Hell, even after the critical crap-mat The Canyons became (directed by Paul Schrader from an original script by Ellis) I'm interested in it. And geez, I don't know what the state of the Ellis-produced television adaptation of Jason Starr's The Follower is, (been a while since I heard anything, so it may not be happening), but yeah, his name raises an extra eyebrow on a property I'd already be tuned in to.
Ellis - love him, loathe him (and either for the wrong reasons) he's a compelling choice for Picture Books... Bryce, the mic is yours.
Psychofrenetic Cool: Bret Easton Ellis’ Su-su-pseudo Film Trilogy
Wielding a style self-described as ‘affectless extremism’, Ellis’ work consistently deals with the concept of postmodern terror, blending morbid satire and hyperrealist sensibilities with quintessentially-American topics/settings to create works that are both captivating and disconcerting. The film versions of his novels have managed to maintain this basic framework, albeit with varying degrees of success and exactness.
Despite the efforts of Robert Downey, Jr. as ill-fated party boy Julian and James Spader as the cruelly-engaging drug dealer Rip, Less Than Zero is simply unable to faithfully convey the noxious ambivalence of the novel. In addition to the book’s most notorious/shocking scenes being outright removed, various aspects of the characters/story are altered in a manner that dilutes the tale’s potency, a plastic veneer of morality being haphazardly applied to the malignant sentimentality conveyed in the book.
Ellis’ original vision does manage to permeate through the film’s flaws however. Cinematographer Edward Lachman is able to effectively give the setting (affluent L.A.) a noirish ambiance that belies the glossification of the teleplay while the vacant cynicism, grotesque selfishness and ethical ambiguity of the group of ostensible ‘friends’ presented in the book remains evident in small doses throughout.
Moreover, the film’s most glaring weaknesses actually serve to, unintentionally, echo the novel’s central theme (or lack thereof). The movie looks good and has a high budget but it’s ultimately an empty shell of itself, with darkly atmospheric undertones persistently imbuing a sense of foreboding dread in the viewer.
In the abstract, the wooden/vacant performances turned in by Less Than Zero’s lead actors in conjunction with the overall awkwardness propagated by the interference of the middle-aged film executives working on a multimillion dollar project makes the film almost a perfect conduit for the abject decadence Ellis’ prose evinces. So while the film fails as an adaptation, it somewhat succeeds in acting as a vehicle for the young author’s message of appearances and reality being horrifyingly interchangeable, thereby negating the value of both.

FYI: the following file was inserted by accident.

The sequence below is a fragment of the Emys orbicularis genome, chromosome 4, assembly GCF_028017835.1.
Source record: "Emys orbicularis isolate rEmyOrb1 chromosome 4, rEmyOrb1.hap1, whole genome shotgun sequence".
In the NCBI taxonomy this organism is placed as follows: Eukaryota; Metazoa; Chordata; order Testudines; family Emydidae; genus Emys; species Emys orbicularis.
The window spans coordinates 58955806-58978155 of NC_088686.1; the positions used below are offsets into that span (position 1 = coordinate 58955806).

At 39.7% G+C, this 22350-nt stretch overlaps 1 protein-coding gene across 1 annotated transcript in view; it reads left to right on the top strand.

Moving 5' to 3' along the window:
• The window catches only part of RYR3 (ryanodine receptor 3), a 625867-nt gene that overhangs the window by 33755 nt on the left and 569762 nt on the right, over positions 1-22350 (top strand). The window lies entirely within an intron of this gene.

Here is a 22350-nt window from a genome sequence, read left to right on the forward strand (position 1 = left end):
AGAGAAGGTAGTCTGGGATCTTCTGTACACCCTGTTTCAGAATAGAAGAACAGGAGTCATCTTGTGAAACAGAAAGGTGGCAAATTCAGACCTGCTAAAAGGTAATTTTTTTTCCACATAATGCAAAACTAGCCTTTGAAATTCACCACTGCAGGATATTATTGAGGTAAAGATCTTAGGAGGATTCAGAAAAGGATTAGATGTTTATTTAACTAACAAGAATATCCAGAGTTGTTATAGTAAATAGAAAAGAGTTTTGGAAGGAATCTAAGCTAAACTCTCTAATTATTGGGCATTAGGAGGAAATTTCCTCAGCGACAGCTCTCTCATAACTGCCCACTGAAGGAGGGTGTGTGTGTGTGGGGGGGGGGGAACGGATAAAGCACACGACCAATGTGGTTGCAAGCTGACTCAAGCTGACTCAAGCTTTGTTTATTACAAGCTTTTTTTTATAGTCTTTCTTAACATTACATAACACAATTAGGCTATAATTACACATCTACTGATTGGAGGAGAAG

As such, the film version of Less Than Zero flourishes in a perverse realm beyond itself – a piece of art AS a piece of art, a distorted/demented recreation that both betrays and augments its origins.
Deftly and economically taking the very best scenes from Ellis’ novel and placing them in a perfectly-sequenced manner that nails the outlandish machismo and sadistic Epicureanism of maybe-serial killer Patrick Bateman’s world, Harron creates a slick, sardonic feature that perfectly encapsulates the black humor and bombastic irony of the book. While (necessarily) excluding the book’s most graphic sections, she brilliantly navigates (instead of circumventing) the shock-factor elements of the text, ironing out a wrinkly masterpiece and making the nefarious story at once more profound and accessible. Just as the live versions of ‘I Want You To Want Me’, ‘Rock And Roll All Nite’ and… well, all of Frampton Comes Alive are more successful than their studio versions, so too is Mary Harron’s American Psycho an improvement upon Ellis’ novel, a point of contention among BEE purists but indisputable IMO.
Unlike previous efforts to adapt Ellis’ work for the big screen, Avary’s film embraces the unrepentant depravity of his characters and remains utterly faithful to the novel. The frantic ennui of the multiple nontagonists are showcased in glorious fashion, with the jarringly uneven makeup of the narrative also adhered to, almost to a fault. The satirical elements are so subtle that they almost go unnoticed however, particularly for viewers not familiar with the source material.
Certain aspects of TROA didn’t particular transfer well from the 1980s novel to the early-21st century film either (a line of dialog pertaining to the writing of a letter is particularly glaring anachronism, forced into the screenplay most likely because it really is a great line)… Nonetheless, The Rules of Attraction remains the most faithful adaptation of a BEE novel and the one with which he has stated is his favorite.
Bret Easton Ellis’ three theatrically-released film adaptations are at seemingly odds with each other, their producers/marketers, and, to an extent, themselves. They each present a unique interpretation of their source material and their lack of collective cohesion and combative nature with one another as entities is, in a way, a microcosm of what Ellis’ schizophrenic marque has become – by design, accident or otherwise… Much like this rambling, overwritten/semi-coherent essay, Ellis’ pseudo-trilogy is essentially an elegant collection of tales brimming with sound and fury - signifying nothing.
The Spartak Trigger is presently available from Bedlam Press.